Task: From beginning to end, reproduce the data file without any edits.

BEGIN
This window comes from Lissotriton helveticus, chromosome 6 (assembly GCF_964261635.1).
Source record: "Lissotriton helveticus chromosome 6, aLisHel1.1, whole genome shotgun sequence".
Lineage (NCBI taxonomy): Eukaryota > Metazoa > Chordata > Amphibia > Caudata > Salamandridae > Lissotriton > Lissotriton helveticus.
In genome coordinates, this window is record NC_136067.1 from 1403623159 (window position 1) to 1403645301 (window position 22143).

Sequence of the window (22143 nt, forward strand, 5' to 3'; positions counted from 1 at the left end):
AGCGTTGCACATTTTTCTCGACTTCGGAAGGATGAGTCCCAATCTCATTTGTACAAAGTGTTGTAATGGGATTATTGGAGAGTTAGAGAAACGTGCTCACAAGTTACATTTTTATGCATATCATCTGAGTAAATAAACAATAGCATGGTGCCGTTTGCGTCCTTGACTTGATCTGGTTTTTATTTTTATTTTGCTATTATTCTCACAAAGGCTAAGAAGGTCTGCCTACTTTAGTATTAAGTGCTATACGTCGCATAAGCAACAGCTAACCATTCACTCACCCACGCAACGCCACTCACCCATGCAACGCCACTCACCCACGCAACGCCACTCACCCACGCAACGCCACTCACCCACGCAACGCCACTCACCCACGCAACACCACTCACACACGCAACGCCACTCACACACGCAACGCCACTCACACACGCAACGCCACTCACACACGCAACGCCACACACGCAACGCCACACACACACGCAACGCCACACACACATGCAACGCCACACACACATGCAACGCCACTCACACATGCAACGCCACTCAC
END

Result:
This window comes from Lissotriton helveticus, chromosome 6 (assembly GCF_964261635.1).
Source record: "Lissotriton helveticus chromosome 6, aLisHel1.1, whole genome shotgun sequence".
Lineage (NCBI taxonomy): Eukaryota > Metazoa > Chordata > Amphibia > Caudata > Salamandridae > Lissotriton > Lissotriton helveticus.
In genome coordinates, this window is record NC_136067.1 from 1403623159 (window position 1) to 1403645301 (window position 22143).

Sequence of the window (22143 nt, forward strand, 5' to 3'; positions counted from 1 at the left end):
AGCGTTGCACATTTTTCTCGACTTCGGAAGGATGAGTCCCAATCTCATTTGTACAAAGTGTTGTAATGGGATTATTGGAGAGTTAGAGAAACGTGCTCACAAGTTACATTTTTATGCATATCATCTGAGTAAATAAACAATAGCATGGTGCCGTTTGCGTCCTTGACTTGATCTGGTTTTTATTTTTATTTTGCTATTATTCTCACAAAGGCTAAGAAGGTCTGCCTACTTTAGTATTAAGTGCTATACGTCGCATAAGCAACAGCTAACCATTCACTCACCCACGCAACGCCACTCACCCATGCAACGCCACTCACCCACGCAACGCCACTCACCCACGCAACGCCACTCACCCACGCAACGCCACTCACCCACGCAACACCACTCACACACGCAACGCCACTCACACACGCAACGCCACTCACACACGCAACGCCACTCACACACGCAACGCCACACACGCAACGCCACACACACACGCAACGCCACACACACATGCAACGCCACACACACATGCAACGCCACTCACACATGCAACGCCACTCAC